With curator Jasmin Stephens and art writer and theorist Ann Finnegan
The Cross Art Projects, 19 October 2013.
Novel Ecologies, curated by Jasmin Stephens, explores the complicating relationship of fiction and truth in our natural world. The term 'novel ecology' refers to ecological systems that have only recently come into being and that consist of previously unseen combinations of species and interactions. At a time when 'climate sceptics face-off against green advocates and anomalies are perceived as new realities' (Gina Fairley), is it so hard to believe there is a thriving community of Little Penguins in Sydney Harbour or that tigers may roam Singapore? The work of Perth artists Perdita Phillips and Tori Benz is shown alongside input from Singaporean Robert Zhao Renhui /The Institute of Critical Zoologists and Melbourne artist George Egerton-Warburton.
View exhibition: http://www.crossart.com.au/index.php/novel-ecologies.html
A novel ecology (also termed emerging ecosystem) is a recent ecological system comprising previously unseen combinations of species and interactions that arise through human action, environmental change, and the impacts of the deliberate and inadvertent introduction of species from other regions. Consideration needs to be given to their management. The concept itself is controversial. The links from the environmental sciences are kindly provided by Dr Perdita Phillips.
|Novel Ecologies curator Jasmin Stephens and art writer and theorist Ann Finnegan
||On the ecological turn in contemporary art
|Drawing - 'Everyone' talking on the ecological turn in contemporary art
||Installation view: Perdita Phillips.--. / .- / .- (penguin anticipatory archive), 2013. Drawings and digital prints (work in progress), 31.5 x 31.5 cm and doing so that (tie a knot in it, the world is a handkerchief, a pile of promises), 2013. 250 handkerchiefs 28 x 28 cm [Individual handkerchiefs exchanged for ‘covenant’ with Little Penguins of Sydney Harbour.]||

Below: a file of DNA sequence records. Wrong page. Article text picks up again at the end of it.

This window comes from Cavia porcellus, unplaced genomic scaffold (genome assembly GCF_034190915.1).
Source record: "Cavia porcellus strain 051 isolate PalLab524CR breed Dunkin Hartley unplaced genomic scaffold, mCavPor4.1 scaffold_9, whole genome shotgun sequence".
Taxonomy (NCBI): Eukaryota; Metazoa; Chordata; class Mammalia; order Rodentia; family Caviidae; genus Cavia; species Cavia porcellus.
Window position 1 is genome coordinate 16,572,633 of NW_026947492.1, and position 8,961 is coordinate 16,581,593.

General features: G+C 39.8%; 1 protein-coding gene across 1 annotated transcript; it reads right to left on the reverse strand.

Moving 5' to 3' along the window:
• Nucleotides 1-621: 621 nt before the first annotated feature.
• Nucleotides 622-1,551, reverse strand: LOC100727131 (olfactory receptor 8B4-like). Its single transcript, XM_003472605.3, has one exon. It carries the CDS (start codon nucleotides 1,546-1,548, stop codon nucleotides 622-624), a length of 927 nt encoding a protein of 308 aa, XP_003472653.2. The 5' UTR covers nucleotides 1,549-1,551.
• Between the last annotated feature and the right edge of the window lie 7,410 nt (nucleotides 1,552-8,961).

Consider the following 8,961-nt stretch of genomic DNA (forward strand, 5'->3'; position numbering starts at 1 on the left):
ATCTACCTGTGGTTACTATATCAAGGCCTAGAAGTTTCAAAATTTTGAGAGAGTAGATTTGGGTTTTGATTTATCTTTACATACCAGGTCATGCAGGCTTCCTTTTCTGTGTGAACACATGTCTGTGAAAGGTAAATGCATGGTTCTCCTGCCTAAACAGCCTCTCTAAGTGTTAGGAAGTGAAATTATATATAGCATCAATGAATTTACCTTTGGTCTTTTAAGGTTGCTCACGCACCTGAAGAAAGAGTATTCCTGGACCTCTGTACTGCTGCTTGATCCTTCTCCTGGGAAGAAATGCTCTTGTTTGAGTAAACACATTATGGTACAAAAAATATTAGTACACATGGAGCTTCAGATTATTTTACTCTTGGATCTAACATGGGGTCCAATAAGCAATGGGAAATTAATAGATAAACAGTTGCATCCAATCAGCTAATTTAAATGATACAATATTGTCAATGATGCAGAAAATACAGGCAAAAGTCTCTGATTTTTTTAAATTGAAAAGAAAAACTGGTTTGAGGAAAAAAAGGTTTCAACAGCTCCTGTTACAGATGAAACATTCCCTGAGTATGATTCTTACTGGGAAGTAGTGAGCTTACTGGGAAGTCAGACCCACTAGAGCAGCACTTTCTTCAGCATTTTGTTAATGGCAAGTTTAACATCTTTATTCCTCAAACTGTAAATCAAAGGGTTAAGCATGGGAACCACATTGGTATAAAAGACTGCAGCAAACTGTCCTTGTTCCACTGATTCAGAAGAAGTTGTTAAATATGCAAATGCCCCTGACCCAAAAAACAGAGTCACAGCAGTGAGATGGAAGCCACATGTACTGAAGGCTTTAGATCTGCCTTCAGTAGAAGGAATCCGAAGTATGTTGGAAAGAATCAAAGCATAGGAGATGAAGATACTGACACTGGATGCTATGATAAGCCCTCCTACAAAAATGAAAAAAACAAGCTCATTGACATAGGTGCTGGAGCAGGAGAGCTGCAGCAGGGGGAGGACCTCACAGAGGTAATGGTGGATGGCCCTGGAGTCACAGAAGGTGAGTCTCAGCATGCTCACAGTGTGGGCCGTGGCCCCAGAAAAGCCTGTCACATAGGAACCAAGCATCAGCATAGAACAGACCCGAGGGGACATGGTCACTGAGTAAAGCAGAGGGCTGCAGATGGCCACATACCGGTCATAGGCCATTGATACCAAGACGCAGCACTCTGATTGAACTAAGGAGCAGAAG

Hobbs, R. J., Higgs, E., & Harris, J. A. (2009). Novel ecosystems: implications for conservation and restoration. Trends in ecology and evolution, 24(11), 599–605. doi: 10.1016/j.tree.2009.05.012
Seastedt, T. R., Hobbs, R. J., & Suding, K. N. (2008). Management of novel ecosystems: are novel approaches required? Frontiers in Ecology and the Environment 6(10), 547–553.doi: 10.1890/070046
Hobbs, R. J., Arico, S., Aronson, J., Baron, J. S., Bridgewater, P., Cramer, V. A., Zobel, M. (2006 ). Novel ecosystems: theoretical and management aspects of the new ecological world order. Global Ecology and Biogeography, 15(1), 1–7. doi: 10.1111/j.1466-822X.2006.00212.x Download from academia - http://www.academia.edu/2255154/Concerns_about_Novel_Ecosystems_with_Standish_Higgs_and_Murphy_
Marris, E. (2011). Rambunctious Garden: Saving Nature in a Post-Wild World. unknown: Bloomsbury.
A paradigm shift is roiling the environmental world. For decades people have unquestioningly accepted the idea that our goal is to preserve nature in its pristine, pre-human state. But many scientists have come to see this as an outdated dream that thwarts bold new plans to save the environment and prevents us from having a fuller relationship with nature. Humans have changed the landscapes they inhabit since prehistory, and climate change means even the remotest places now bear the fingerprints of humanity. Emma Marris argues convincingly that it is time to look forward and create the 'rambunctious garden, a hybrid of wild nature and human management'.